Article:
What’s the connection between the 2012 Olympics and hunger? Runner and Gold medal winner
Mo Farah, for starters. Farah, who is originally from Somalia, is scheduled to attend a
world hunger event, to be held this Sunday, August 12 in London. Using the world games as a backdrop, the summit aims to raise awareness of what desperately needs more attention on the aid agenda: children suffering from malnutrition in the poorest countries
in the world. The summit is being co-hosted by the current Olympic host country’s prime minister, David Cameron, and Michel Temer, Vice President of Brazil, home of the 2016 Olympic Games.
Finding a way to fight rampant hunger in countries where famine is all too common is nothing new, unfortunately. But it’s not only hunger that millions must worry about; it’s malnutrition. It’s the global crisis you may have never heard of. Countries, including
the UK, which provide food aid are also concerned with the fight against malnutrition; what one executive calls "the Achilles heel" of development.
Why “Achilles heel”? It's the way in which the world deals with the "food problem" for the poorest people. In other words, “We just cannot stumble from one food emergency to another,"
according to Justin Forsyth (the head of Save the Children). We (countries with the resources to help) must look not only at
how much food people have access to--but the kind of food they have access to. Malnutrition in children, which leads to physical stunting, is a major problem but in the global conversation around hunger and poverty the issue often gets short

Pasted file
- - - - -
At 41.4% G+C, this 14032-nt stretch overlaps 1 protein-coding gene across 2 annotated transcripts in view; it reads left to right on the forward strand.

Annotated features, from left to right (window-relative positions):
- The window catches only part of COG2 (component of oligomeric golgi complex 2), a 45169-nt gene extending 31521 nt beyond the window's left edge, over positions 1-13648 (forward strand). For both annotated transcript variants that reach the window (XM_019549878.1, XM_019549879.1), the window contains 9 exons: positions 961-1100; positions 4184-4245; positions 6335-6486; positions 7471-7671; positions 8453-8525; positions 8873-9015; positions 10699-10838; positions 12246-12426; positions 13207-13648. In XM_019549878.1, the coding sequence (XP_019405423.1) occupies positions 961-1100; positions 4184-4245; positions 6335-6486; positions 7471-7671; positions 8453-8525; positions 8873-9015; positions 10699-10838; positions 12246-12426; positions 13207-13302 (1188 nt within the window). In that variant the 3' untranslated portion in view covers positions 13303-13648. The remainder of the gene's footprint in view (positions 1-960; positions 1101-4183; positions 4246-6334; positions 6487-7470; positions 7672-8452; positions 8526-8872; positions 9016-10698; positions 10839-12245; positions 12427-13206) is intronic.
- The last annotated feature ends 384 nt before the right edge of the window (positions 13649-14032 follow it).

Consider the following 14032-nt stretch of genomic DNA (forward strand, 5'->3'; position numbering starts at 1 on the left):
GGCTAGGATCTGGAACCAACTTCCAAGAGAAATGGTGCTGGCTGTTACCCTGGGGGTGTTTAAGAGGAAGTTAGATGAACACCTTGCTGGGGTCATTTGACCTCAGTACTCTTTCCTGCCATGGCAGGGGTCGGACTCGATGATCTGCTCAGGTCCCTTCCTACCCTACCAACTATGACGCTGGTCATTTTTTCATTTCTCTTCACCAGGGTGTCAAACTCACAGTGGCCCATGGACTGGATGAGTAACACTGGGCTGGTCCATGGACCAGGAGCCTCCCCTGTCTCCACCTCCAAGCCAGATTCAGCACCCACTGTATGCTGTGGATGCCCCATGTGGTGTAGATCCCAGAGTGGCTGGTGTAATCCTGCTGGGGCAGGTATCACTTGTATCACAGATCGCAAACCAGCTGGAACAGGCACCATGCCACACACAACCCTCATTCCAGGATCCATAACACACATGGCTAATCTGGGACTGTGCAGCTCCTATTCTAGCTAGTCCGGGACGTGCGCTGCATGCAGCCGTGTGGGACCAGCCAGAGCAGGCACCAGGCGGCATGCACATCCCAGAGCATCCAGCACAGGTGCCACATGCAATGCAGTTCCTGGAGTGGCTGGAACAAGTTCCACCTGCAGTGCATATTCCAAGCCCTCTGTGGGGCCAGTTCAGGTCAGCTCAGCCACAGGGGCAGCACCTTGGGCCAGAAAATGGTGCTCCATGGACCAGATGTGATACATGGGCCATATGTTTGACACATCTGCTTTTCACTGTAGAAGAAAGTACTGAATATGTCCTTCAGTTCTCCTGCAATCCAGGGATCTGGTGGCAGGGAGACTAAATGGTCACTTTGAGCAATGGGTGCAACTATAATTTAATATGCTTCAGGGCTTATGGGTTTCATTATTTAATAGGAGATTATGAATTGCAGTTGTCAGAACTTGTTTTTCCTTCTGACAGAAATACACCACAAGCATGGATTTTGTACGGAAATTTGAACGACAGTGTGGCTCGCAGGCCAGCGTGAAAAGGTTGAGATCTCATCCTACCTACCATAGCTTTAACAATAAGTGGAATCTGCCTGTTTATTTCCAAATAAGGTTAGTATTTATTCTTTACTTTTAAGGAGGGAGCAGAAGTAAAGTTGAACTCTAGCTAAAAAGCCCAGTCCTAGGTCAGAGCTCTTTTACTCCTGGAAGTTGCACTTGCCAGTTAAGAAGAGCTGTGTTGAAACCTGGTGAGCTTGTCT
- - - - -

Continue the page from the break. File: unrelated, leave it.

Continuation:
Anthony Lake, writing in TIME magazine online earlier this year explains,
Stunting, or stunted growth, is the result of chronic nutritional deficiencies. A stunted 5-year-old is
four to six inches shorter than a non-stunted peer. But lost height is the least of concerns: a stunted child, for instance, is nearly
five times more likely to die from diarrhea than a non-stunted child because of the physiological changes in a stunted body. Stunting is also associated with impaired brain development. A typical stunted brain has fewer cells. The cells themselves are somewhat
smaller, and the interconnection between them is more limited. This means lasting impaired functioning, which leads in turn to significantly reduced learning.
Says Forsyth in The Guardian, “It is not just about how much people eat, but also the nutritional value, as well as breast feeding.
"There are techniques to fortify crops, or provide specific products such as fortified biscuits. Cameron should be praised for taking this up. When Britain adopts an issue in the field of aid, the momentum changes. Probably a million lives have been saved
since Cameron called the vaccines summit [in June 2011]."
Though the Global Hunger Event on Sunday is not meant to raise funds, it is about highlighting a new global goal to reduce by 40 percent the prevalence of stunting and to bring in new champions to support the global movement against malnutrition. It's a
legacy of which the 2012 Olympic Games can be truly proud.